The second of Prince Charles and Princess Diana’s sons, Prince Harry, is marrying American actress Meghan Markle on May 19th, 2018. The ceremony will be held at the historic St. George’s Chapel, located on Windsor Castle grounds.
If you’ve happened to watch a British royal wedding, you’re familiar with the basics. From Her Majesty’s imposing presence, to the classic carriage ride, the sense of tradition and duty looms large. Yet the couple’s reputation as modern thirtysomethings on the move, along with the fact that they’re far enough down the royal pecking order to get away with breaking a few rules, have many anxious to see how the whole affair will pan out.
Here’s what’s been shared so far.
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And we’re bucking tradition already. Typically, royal weddings mean fruitcake, and when we say “typically”, we mean they’ve been eating fruitcakes at weddings since the Middle Ages. The particular combination of ingredients – namely liquor, spices, and nuts – were considered a status symbol thanks to their cost and availability.
Harry and Meghan have instead chosen to employ the services of Claire Ptak, an American expat who now runs the very successful Violet Cakes bakery in London.
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While no one is questioning Ptak’s expertise, she does have one very important connection that likely tipped the scales in her favor. She is reportedly a friend of the bride, and was even featured on her now-defunct blog, The Tig. For the big day, the staff from Violet Cakes will craft a confection featuring flavors of lemon and elderflower.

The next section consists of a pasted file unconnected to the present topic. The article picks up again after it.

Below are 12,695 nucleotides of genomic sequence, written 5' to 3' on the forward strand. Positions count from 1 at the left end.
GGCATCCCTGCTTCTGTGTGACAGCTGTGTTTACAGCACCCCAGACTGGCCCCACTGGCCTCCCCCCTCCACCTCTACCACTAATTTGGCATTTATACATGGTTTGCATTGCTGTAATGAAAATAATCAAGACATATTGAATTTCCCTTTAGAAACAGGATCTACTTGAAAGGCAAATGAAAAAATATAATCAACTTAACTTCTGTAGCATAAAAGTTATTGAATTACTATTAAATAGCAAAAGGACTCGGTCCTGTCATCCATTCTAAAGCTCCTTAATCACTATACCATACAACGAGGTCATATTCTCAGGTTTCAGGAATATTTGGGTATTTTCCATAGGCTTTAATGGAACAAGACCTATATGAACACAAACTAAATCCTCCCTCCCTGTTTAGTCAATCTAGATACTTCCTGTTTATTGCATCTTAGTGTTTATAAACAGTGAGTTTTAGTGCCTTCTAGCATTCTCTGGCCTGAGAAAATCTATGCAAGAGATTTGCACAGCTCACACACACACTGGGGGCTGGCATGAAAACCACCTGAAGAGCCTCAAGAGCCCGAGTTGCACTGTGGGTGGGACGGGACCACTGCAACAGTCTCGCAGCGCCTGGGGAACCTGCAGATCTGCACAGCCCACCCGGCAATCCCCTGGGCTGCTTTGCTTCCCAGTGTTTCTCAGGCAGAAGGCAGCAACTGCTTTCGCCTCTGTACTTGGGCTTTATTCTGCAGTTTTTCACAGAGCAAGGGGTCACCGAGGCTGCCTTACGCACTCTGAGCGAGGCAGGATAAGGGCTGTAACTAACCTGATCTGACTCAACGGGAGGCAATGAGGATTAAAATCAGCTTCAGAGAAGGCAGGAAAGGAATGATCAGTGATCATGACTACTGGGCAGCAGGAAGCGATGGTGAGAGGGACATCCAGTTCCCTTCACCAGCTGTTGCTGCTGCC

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Speaking of flowers, Kensington Palace recently announced that designer Philippa Craddock would be responsible for floral arrangements. Says the Palace, “Where possible, Philippa will use flowers and plants that are in season and blooming naturally in May, including branches of beech, birch and hornbeam, as well as white garden roses, peonies and foxgloves.”
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It’s the “peony” part everyone is counting on; they’re the bride’s favorite posy, as she once shared on Instagram, seen above. The addition of branches might create an atmosphere that nods back to Will & Kate’s ceremony at Westminster Abbey, where live trees turned the Gothic church into a bit of a forested fairytale.
Fans will still have to wait to see if the traditional sprig of myrtle is included in Markle’s bouquet.
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Naturally, royal watchers have already gotten ahead of themselves in terms of the couple’s future plans. However, Markle herself is stoking the flames with some remarks of her own.
During a visit to Northern Ireland, the pair had a chat with the founder of a line of baby products. Perusing the goods, Markle said, “I’m sure at some point we’ll need to whole thing.” A perfectly practical observation, but exciting for fans nonetheless.
Ultimately, those in the know expect that the wedding will carefully blend tradition with Harry and Meghan’s personal style. No matter what, the details are expected to help set the trend for weddings taking place in 2019.